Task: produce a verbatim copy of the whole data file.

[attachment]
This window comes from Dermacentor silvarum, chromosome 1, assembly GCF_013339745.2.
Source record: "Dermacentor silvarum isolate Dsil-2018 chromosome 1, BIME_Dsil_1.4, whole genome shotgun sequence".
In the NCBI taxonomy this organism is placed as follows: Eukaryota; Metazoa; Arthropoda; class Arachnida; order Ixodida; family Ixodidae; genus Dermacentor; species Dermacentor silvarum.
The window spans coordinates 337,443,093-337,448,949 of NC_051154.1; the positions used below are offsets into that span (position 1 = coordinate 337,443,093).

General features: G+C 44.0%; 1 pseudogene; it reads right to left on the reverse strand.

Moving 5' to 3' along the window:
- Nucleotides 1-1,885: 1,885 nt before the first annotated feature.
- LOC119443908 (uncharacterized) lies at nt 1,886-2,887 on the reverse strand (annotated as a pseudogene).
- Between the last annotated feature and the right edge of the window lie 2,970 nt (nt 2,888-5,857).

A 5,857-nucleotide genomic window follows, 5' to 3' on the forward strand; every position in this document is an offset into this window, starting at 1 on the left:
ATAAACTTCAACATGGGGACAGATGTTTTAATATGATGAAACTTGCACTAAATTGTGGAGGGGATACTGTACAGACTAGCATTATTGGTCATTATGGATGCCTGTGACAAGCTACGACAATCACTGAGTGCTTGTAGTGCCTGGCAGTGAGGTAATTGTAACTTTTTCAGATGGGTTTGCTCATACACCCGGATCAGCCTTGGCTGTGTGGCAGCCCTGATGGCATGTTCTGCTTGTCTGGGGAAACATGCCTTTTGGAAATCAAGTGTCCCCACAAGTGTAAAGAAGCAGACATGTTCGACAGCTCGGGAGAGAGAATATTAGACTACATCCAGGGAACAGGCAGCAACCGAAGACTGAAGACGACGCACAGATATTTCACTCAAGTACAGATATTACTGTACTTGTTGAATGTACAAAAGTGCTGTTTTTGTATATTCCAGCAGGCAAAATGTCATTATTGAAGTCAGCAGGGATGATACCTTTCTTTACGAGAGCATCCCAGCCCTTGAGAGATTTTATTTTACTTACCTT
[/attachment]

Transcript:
This window comes from Dermacentor silvarum, chromosome 1, assembly GCF_013339745.2.
Source record: "Dermacentor silvarum isolate Dsil-2018 chromosome 1, BIME_Dsil_1.4, whole genome shotgun sequence".
In the NCBI taxonomy this organism is placed as follows: Eukaryota; Metazoa; Arthropoda; class Arachnida; order Ixodida; family Ixodidae; genus Dermacentor; species Dermacentor silvarum.
The window spans coordinates 337,443,093-337,448,949 of NC_051154.1; the positions used below are offsets into that span (position 1 = coordinate 337,443,093).

General features: G+C 44.0%; 1 pseudogene; it reads right to left on the reverse strand.

Moving 5' to 3' along the window:
- Nucleotides 1-1,885: 1,885 nt before the first annotated feature.
- LOC119443908 (uncharacterized) lies at nt 1,886-2,887 on the reverse strand (annotated as a pseudogene).
- Between the last annotated feature and the right edge of the window lie 2,970 nt (nt 2,888-5,857).

A 5,857-nucleotide genomic window follows, 5' to 3' on the forward strand; every position in this document is an offset into this window, starting at 1 on the left:
ATAAACTTCAACATGGGGACAGATGTTTTAATATGATGAAACTTGCACTAAATTGTGGAGGGGATACTGTACAGACTAGCATTATTGGTCATTATGGATGCCTGTGACAAGCTACGACAATCACTGAGTGCTTGTAGTGCCTGGCAGTGAGGTAATTGTAACTTTTTCAGATGGGTTTGCTCATACACCCGGATCAGCCTTGGCTGTGTGGCAGCCCTGATGGCATGTTCTGCTTGTCTGGGGAAACATGCCTTTTGGAAATCAAGTGTCCCCACAAGTGTAAAGAAGCAGACATGTTCGACAGCTCGGGAGAGAGAATATTAGACTACATCCAGGGAACAGGCAGCAACCGAAGACTGAAGACGACGCACAGATATTTCACTCAAGTACAGATATTACTGTACTTGTTGAATGTACAAAAGTGCTGTTTTTGTATATTCCAGCAGGCAAAATGTCATTATTGAAGTCAGCAGGGATGATACCTTTCTTTACGAGAGCATCCCAGCCCTTGAGAGATTTTATTTTACTTACCTT